File Photo/Daily. Buy this photo.

The Rivalry Edition

Help us beat The Lantern, Ohio State’s student newspaper, by donating to support our award-winning journalism.

While the annual Thanksgiving weekend matchup between Michigan and Ohio State brands itself as one of the nation’s top rivalries, it hasn’t been much of a competition as of late. Though the game itself is battled out on the gridiron, the rivalry is actually won years in advance.

The same sentiment holds for the Buckeyes when compared to any other Big Ten foe, really. According to 247Sports’ College Football Team Talent Composite, which measures the overall talent of each Division I team based on recruiting evaluations, Ohio State has the nation’s third-best 2021 roster.

Of course, some former NFL Draft picks weren’t even identified by major scouting services coming out of high school. Recruiting rankings don’t necessarily dictate a prospect’s college career, but they’re a damn good indicator.

On fall Saturdays, the Buckeyes trot out 16 former five-star prospects, second-most in the nation behind Georgia (19), in addition to 49 four-stars and 20 three-stars. Since Jim Harbaugh took over at Michigan in 2015, the Buckeyes have signed the Big Ten’s top-ranked recruiting class six times in seven years. All six of those conference-best classes ranked inside the top five nationally.

The only exception came in 2019, when the Buckeyes underwent a head-coaching transition from Urban Meyer to Ryan Day. But even in that cycle, one of the Wolverines’ top overall targets — five-star defensive end Zach Harrison — signed with the Buckeyes. When Ohio State visits Ann Arbor this month, Harrison will try to inflict the same pain coming off the edge as former star Buckeye pass-rushers like Chase Young and the Bosa brothers, Nick and Joey.

The Wolverines, on the other hand, have just three former five-star prospects on their 2021 roster. One of them, true freshman J.J. McCarthy, is a second-string quarterback who has yet to throw more than 10 passes in a single game. Another one, junior defensive tackle Chris Hinton, hasn’t yet established himself as a game-breaking NFL talent like most other five-star recruits. 

The third, however, has made an impact. That would be junior Daxton Hill, whose name is generating day-one NFL Draft buzz following his successful transition from safety to nickel corner this past offseason.

Beyond the three former five-star prospects, the Wolverines feature 41 four-star recruits and 36 three-stars. The roster has the 15th-most talent in all of college football, according to the Team Talent Composite. That narrowly slots Michigan ahead of Big Ten rivals like No. 16 Penn State and No. 21 Wisconsin, but it’s well behind the Buckeyes. Finding diamonds in the rough is a key aspect of recruiting, but it’s seldom enough to overcome that sort of talent gap.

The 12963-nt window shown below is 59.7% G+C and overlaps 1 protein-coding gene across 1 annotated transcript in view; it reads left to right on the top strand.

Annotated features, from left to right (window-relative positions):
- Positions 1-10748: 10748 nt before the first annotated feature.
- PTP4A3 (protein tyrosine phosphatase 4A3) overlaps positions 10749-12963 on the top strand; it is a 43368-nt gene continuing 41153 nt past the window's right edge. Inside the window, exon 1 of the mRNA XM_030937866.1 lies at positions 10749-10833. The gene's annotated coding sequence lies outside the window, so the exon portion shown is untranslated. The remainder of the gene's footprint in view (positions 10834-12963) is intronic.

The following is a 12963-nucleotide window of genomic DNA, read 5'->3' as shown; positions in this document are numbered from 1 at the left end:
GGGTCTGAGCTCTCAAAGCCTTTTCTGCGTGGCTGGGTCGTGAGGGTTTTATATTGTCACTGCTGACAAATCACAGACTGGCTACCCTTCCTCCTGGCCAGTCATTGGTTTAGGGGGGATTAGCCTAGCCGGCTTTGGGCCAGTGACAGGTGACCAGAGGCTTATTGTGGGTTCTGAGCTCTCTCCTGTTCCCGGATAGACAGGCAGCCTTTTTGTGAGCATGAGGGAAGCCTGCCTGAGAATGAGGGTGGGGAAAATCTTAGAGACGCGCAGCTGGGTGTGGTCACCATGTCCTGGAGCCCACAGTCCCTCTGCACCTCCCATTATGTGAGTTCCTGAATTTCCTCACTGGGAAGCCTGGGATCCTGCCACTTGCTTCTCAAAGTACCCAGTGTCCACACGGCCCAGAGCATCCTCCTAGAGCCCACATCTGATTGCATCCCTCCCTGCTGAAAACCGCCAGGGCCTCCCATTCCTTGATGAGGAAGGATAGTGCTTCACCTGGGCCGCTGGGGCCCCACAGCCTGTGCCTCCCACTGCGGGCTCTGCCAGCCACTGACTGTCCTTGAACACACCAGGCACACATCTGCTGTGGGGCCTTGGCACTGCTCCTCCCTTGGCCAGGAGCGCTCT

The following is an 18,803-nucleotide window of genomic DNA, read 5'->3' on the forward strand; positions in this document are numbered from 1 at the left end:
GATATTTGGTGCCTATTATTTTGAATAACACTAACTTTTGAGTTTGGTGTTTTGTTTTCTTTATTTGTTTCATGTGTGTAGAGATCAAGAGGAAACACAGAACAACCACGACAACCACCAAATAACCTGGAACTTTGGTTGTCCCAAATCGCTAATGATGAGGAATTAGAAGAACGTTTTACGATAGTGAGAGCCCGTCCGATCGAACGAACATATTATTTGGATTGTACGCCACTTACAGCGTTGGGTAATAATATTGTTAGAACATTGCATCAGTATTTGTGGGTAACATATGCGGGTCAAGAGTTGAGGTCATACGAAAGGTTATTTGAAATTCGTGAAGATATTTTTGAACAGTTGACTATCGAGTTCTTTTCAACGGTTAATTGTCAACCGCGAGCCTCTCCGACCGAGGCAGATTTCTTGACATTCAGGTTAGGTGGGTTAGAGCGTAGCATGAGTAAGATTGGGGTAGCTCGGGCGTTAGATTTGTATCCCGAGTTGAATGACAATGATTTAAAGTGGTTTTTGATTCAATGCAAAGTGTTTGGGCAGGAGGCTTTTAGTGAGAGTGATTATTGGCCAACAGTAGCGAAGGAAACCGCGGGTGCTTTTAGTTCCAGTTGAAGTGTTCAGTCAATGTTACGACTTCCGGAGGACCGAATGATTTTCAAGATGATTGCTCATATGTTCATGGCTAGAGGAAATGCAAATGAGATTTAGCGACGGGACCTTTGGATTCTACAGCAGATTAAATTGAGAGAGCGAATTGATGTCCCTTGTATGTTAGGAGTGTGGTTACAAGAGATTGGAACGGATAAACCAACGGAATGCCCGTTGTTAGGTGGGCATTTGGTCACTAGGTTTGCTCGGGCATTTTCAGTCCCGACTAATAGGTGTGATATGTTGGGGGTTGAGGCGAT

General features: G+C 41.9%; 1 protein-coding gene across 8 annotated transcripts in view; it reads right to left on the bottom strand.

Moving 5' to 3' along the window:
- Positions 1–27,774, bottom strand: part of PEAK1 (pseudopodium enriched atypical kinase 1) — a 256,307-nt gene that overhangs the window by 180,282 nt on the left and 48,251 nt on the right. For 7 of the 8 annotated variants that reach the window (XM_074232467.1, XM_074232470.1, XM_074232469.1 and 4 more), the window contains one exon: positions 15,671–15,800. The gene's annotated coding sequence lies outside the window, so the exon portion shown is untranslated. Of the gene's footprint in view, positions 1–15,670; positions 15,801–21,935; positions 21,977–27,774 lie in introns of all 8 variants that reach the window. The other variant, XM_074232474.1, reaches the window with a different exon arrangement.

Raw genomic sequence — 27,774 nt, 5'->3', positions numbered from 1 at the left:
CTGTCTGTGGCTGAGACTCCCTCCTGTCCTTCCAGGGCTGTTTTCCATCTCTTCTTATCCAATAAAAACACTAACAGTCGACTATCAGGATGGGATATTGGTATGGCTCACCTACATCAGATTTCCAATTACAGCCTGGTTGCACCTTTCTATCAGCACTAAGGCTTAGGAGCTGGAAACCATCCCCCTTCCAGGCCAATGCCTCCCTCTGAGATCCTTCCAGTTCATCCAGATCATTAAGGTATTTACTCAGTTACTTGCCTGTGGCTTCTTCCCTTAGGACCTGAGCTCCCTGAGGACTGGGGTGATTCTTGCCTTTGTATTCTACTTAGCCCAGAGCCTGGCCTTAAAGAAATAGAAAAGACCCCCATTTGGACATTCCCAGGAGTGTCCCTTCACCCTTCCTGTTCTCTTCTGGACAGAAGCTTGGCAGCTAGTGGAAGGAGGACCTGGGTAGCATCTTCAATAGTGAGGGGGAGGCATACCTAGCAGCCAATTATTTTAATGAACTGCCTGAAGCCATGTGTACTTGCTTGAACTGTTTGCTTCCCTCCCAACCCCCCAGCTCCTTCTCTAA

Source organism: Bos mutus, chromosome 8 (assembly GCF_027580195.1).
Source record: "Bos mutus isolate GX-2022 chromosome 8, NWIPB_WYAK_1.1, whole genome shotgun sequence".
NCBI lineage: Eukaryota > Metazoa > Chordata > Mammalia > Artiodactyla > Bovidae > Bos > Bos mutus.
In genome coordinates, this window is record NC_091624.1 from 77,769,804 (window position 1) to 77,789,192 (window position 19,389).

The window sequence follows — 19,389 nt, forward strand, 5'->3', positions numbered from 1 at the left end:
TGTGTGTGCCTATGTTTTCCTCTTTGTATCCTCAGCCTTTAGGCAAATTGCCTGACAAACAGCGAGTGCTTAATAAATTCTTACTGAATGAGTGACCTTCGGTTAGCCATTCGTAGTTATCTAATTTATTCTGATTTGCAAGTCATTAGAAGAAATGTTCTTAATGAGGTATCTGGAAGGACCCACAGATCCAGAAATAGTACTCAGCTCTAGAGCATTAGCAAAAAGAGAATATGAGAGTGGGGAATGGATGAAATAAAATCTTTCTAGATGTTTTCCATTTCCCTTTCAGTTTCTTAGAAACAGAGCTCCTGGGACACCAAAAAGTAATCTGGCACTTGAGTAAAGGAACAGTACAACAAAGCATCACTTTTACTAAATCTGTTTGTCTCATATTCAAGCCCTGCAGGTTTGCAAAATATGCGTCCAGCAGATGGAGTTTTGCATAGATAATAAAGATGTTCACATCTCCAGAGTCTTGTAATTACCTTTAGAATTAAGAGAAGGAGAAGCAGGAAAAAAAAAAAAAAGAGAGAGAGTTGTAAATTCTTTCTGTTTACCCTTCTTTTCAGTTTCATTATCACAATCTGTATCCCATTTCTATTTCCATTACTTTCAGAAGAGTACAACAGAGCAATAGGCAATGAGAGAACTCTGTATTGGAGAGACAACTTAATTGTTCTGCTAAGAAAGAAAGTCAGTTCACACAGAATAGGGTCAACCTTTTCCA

At least on the recruiting trail, more is always merrier. Success is a positive feedback loop. Recruits’ eyes are drawn to National Signing Day spectacles, dramatic commitments and swaths of top talent heading to certain college towns. Most prospects mention winning in the same breath as proximity while sorting through dozens of scholarship offers. Every team to appear in a national championship game since 2002 has rostered at least one five-star recruit.

Once recruits arrive on campus, much is made of talent development. It’s an area where some coaching staffs excel and others falter. In April 2020, a deep dive by 247Sports measured talent development from 2011 to 2015 by tracking the NFL draft fate of top recruits. The Buckeyes checked in at No. 2 nationally with 64% of their top-247 prospects drafted, while Michigan lagged behind at No. 20 with just 27% of its top-247 recruits drafted.

Under Harbaugh, that figure has increased dramatically. Still, given the positive feedback loop of recruiting, the five-year stretch from 2011 to 2015 caused the gap between the programs to widen even further. The Richard Rodriguez and Brady Hoke eras allowed Ohio State to distance itself from the Wolverines, laying the foundation for severe recruiting disparities reflected in today’s Team Talent Composite.

It’s difficult for even coaching to overcome that, and it’s a root cause of the Buckeyes outscoring Michigan by 95 points over the last five meetings. It also helps explain why the Wolverines, despite remaining alive in the Big Ten championship and College Football Playoff races, are once again set to enter this season’s meeting as a heavy underdog.

Still, if it wants to break the feedback loop of recruiting and compete with the Buckeyes on the trail, Michigan must do one thing:

Beat Ohio State on the field.